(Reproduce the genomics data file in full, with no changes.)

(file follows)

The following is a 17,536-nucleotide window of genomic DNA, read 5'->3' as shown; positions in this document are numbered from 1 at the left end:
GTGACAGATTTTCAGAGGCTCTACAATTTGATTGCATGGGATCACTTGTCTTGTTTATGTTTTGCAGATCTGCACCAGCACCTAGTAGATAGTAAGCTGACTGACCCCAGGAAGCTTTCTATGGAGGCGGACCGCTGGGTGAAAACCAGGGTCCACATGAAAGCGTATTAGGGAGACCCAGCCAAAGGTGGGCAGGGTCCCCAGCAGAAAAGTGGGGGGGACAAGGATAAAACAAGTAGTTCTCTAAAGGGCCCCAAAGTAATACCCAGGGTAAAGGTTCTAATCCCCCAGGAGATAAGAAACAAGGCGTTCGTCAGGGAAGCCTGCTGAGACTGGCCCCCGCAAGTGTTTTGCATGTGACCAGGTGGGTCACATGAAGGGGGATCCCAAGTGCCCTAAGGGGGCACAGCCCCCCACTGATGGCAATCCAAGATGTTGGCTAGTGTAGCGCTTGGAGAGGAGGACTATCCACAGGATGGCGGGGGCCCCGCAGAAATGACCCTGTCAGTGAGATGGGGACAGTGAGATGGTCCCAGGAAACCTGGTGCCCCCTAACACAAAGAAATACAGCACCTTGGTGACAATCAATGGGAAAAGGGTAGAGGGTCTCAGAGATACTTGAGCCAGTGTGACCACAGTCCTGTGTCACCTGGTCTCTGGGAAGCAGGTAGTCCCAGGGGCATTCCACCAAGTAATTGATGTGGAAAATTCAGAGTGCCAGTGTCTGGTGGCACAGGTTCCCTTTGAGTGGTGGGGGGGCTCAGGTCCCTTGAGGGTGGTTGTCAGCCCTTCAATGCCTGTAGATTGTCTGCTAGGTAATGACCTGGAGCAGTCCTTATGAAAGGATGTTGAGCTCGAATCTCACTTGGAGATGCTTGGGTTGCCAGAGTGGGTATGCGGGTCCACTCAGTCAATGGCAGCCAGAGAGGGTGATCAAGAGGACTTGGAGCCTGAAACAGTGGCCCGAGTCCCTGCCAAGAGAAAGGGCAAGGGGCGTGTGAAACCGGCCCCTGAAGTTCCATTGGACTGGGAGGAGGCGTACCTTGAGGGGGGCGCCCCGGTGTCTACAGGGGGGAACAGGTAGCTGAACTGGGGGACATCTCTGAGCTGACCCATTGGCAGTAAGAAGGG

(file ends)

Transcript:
The following is a 17,536-nucleotide window of genomic DNA, read 5'->3' as shown; positions in this document are numbered from 1 at the left end:
GTGACAGATTTTCAGAGGCTCTACAATTTGATTGCATGGGATCACTTGTCTTGTTTATGTTTTGCAGATCTGCACCAGCACCTAGTAGATAGTAAGCTGACTGACCCCAGGAAGCTTTCTATGGAGGCGGACCGCTGGGTGAAAACCAGGGTCCACATGAAAGCGTATTAGGGAGACCCAGCCAAAGGTGGGCAGGGTCCCCAGCAGAAAAGTGGGGGGGACAAGGATAAAACAAGTAGTTCTCTAAAGGGCCCCAAAGTAATACCCAGGGTAAAGGTTCTAATCCCCCAGGAGATAAGAAACAAGGCGTTCGTCAGGGAAGCCTGCTGAGACTGGCCCCCGCAAGTGTTTTGCATGTGACCAGGTGGGTCACATGAAGGGGGATCCCAAGTGCCCTAAGGGGGCACAGCCCCCCACTGATGGCAATCCAAGATGTTGGCTAGTGTAGCGCTTGGAGAGGAGGACTATCCACAGGATGGCGGGGGCCCCGCAGAAATGACCCTGTCAGTGAGATGGGGACAGTGAGATGGTCCCAGGAAACCTGGTGCCCCCTAACACAAAGAAATACAGCACCTTGGTGACAATCAATGGGAAAAGGGTAGAGGGTCTCAGAGATACTTGAGCCAGTGTGACCACAGTCCTGTGTCACCTGGTCTCTGGGAAGCAGGTAGTCCCAGGGGCATTCCACCAAGTAATTGATGTGGAAAATTCAGAGTGCCAGTGTCTGGTGGCACAGGTTCCCTTTGAGTGGTGGGGGGGCTCAGGTCCCTTGAGGGTGGTTGTCAGCCCTTCAATGCCTGTAGATTGTCTGCTAGGTAATGACCTGGAGCAGTCCTTATGAAAGGATGTTGAGCTCGAATCTCACTTGGAGATGCTTGGGTTGCCAGAGTGGGTATGCGGGTCCACTCAGTCAATGGCAGCCAGAGAGGGTGATCAAGAGGACTTGGAGCCTGAAACAGTGGCCCGAGTCCCTGCCAAGAGAAAGGGCAAGGGGCGTGTGAAACCGGCCCCTGAAGTTCCATTGGACTGGGAGGAGGCGTACCTTGAGGGGGGCGCCCCGGTGTCTACAGGGGGGAACAGGTAGCTGAACTGGGGGACATCTCTGAGCTGACCCATTGGCAGTAAGAAGGG